This book was written during a period when the technologies of genetic engineering were being applied to the study of animal viruses and when the organization and function of individual virus genes were being elucidated. This book, which uses human and animal viruses as models, aims to under- stand the developments in molecular virology during the last 20 years. Al- though molecular virology could also be taught by means of bacteriophages or plant viruses, the advantage of using animal viruses is in their ability to cause human and animal diseases as well as to transform cells, a primary problem in medicine. For the sake of clarity and convenience, not all the individual contributors to the various aspects of molecular virology were cited in the text. Instead, the reader is referred to review articles or key papers that list the numerous excel- lent publications that have contributed to clarification of the various molecular processes. Thus the end-of-chapter bibliographies will guide the reader to the publications in which the original contributing authors are quoted.
References given under the heading Recommended Reading are intended to assist those interested in pursuing a given subject further. I hope that this book will fulfill the purpose for which it is designed, and I urge readers to contact me if errors are found or updating is required.
I. Molecular Aspects of Animal Viruses.- 1. Steps in the development of virus research.- 2. Classification of viruses.- 3. Molecular considerations of virus replication and virus-cell interactions.- 4. Genes in human cells determining virus susceptibility.- II. Virus Families.- A. Double-stranded DNA viruses.- 5. Poxviruses.- 6. Iridoviruses.- 7. Herpesviruses.- 8. Adenoviruses.- 9. Papovaviruses.- 10. Hepatitis B virus.- B. Single-stranded DNA viruses.- 11. Parvoviruses.- C. RNA minus viruses.- 12. Double-stranded RNA viruses made from single-stranded RNA: reoviruses.- 13. Single-stranded RNA minus viruses with an intact genome: rhabdoviruses.- 14. Single-stranded RNA minus viruses with an intact genome: paramyxovlruses.- 15. Single-stranded RNA minus viruses with a fragmented linear genome: orthomyxoviruses.- 16. Single-stranded RNA minus viruses with a fragmented linear genome: arena viruses.- 17. Single-stranded RNA minus viruses with a fragmented circular genome: bunyaviruses.- D. Viruses with single-stranded RNA plus genomes.- 18. RNA plus genome that serves as messenger RNA: picornaviruses.- 19. RNA plus genome that serves as messenger RNA: togaviruses.- 20. RNA plus genome that serves as messenger RNA: coronaviruses.- 21. Single-stranded RNA plus genomes that synthesize DNA as part of their life cycle: retroviruses (RNA tumor viruses).- E. Unclassified viruses.- 22. Marburg and Ebola viruses.- 23. Slow virus infections of the CNS.- III. Medical and Biological Considerations.- 24. Immunization against virus diseases.- 25. Viruses as selective forces in nature: epidemics.- 26. Antiviral drugs and chemotherapy of viral diseases of man.- 27. Laboratory diagnosis of disease-causing viruses.- 28. Viruses and human cancer.- 29. Social, economic, and juridical aspects of virus diseases.- IV. Summary.- 30. Summary.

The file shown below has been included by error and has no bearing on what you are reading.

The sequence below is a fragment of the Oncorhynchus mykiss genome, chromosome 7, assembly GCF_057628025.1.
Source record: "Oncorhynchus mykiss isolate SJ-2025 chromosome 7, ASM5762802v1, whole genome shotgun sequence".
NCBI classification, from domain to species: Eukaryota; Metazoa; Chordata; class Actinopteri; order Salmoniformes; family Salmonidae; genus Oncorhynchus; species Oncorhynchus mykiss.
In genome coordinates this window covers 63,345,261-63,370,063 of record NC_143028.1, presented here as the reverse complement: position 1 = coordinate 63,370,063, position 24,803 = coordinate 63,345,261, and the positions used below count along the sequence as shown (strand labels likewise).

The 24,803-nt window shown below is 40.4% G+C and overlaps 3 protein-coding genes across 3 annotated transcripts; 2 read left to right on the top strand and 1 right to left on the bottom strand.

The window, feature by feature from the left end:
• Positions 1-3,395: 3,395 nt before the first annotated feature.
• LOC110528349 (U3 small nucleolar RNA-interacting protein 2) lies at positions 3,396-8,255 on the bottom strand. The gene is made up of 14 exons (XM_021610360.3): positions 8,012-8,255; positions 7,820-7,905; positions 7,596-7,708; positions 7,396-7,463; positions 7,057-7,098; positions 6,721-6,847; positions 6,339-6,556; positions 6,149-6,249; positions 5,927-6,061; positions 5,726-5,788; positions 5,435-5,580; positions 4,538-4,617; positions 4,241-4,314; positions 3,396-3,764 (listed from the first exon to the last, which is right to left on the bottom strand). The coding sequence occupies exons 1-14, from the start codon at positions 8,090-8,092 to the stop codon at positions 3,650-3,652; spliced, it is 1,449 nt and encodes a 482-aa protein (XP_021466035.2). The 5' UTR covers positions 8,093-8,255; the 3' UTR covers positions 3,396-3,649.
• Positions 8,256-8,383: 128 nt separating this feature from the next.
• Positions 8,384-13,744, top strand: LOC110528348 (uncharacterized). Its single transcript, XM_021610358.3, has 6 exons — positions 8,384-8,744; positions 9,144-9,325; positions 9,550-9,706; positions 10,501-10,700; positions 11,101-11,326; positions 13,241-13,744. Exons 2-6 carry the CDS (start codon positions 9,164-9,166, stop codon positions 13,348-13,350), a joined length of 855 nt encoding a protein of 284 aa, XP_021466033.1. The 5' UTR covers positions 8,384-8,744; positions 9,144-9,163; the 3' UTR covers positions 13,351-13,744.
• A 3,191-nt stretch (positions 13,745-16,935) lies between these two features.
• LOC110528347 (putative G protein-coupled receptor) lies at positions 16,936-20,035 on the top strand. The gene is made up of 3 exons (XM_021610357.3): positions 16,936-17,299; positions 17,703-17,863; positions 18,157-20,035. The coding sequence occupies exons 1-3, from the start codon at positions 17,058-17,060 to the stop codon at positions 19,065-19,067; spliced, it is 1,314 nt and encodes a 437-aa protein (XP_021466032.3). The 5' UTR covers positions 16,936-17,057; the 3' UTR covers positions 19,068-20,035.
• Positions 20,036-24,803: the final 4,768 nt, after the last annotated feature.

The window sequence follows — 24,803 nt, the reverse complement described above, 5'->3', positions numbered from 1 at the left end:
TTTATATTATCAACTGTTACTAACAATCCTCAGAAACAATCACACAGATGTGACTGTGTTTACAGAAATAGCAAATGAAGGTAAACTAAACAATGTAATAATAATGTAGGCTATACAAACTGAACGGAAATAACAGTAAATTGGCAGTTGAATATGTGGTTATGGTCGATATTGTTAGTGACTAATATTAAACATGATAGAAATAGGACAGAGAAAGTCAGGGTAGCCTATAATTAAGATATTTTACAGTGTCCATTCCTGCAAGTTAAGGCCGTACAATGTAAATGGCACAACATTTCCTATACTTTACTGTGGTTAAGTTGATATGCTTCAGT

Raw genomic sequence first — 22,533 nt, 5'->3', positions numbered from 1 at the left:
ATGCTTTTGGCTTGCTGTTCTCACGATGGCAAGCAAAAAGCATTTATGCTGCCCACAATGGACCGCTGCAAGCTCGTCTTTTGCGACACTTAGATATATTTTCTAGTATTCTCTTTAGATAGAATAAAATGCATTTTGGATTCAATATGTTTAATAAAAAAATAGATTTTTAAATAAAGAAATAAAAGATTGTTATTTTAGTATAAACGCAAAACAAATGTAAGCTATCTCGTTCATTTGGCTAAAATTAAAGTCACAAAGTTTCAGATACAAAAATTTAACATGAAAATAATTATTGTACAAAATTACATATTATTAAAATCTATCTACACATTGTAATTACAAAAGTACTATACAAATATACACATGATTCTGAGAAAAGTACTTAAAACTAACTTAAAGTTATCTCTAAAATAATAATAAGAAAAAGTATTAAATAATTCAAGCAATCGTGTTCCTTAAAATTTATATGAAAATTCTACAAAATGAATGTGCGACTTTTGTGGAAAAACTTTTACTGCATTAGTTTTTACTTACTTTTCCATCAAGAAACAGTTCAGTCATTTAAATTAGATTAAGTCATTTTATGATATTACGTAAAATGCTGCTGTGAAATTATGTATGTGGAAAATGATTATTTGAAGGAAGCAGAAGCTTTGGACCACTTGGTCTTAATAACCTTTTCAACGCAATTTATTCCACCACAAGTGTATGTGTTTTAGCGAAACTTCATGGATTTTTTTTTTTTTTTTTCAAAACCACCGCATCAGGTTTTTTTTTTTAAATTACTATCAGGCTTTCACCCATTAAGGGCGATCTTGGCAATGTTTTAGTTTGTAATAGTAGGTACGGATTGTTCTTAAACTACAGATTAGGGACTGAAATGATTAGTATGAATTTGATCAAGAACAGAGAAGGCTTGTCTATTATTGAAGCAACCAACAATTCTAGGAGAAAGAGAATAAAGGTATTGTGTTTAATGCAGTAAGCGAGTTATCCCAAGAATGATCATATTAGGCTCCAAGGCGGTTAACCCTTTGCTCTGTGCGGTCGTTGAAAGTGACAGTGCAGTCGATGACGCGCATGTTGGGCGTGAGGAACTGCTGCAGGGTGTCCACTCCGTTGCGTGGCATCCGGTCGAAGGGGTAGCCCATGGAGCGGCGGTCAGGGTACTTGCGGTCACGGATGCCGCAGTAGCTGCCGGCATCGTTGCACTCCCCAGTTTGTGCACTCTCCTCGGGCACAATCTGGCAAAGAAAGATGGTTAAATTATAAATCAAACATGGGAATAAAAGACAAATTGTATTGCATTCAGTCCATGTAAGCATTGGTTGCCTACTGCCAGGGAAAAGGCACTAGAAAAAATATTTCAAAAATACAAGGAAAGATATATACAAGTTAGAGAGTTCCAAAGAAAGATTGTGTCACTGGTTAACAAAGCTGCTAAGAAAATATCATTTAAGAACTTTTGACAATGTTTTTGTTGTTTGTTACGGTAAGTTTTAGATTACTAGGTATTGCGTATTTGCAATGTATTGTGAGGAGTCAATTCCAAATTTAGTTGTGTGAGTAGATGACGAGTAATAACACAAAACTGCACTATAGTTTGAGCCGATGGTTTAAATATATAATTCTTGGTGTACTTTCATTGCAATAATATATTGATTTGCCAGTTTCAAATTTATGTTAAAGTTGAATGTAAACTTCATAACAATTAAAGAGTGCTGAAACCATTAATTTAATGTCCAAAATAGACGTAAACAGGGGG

Number Of Pages: 344
Published: 31st May 1983
Publisher: SPRINGER VERLAG GMBH
Country of Publication: NL
Dimensions (cm): 24.79 x 16.76
Weight (kg): 0.69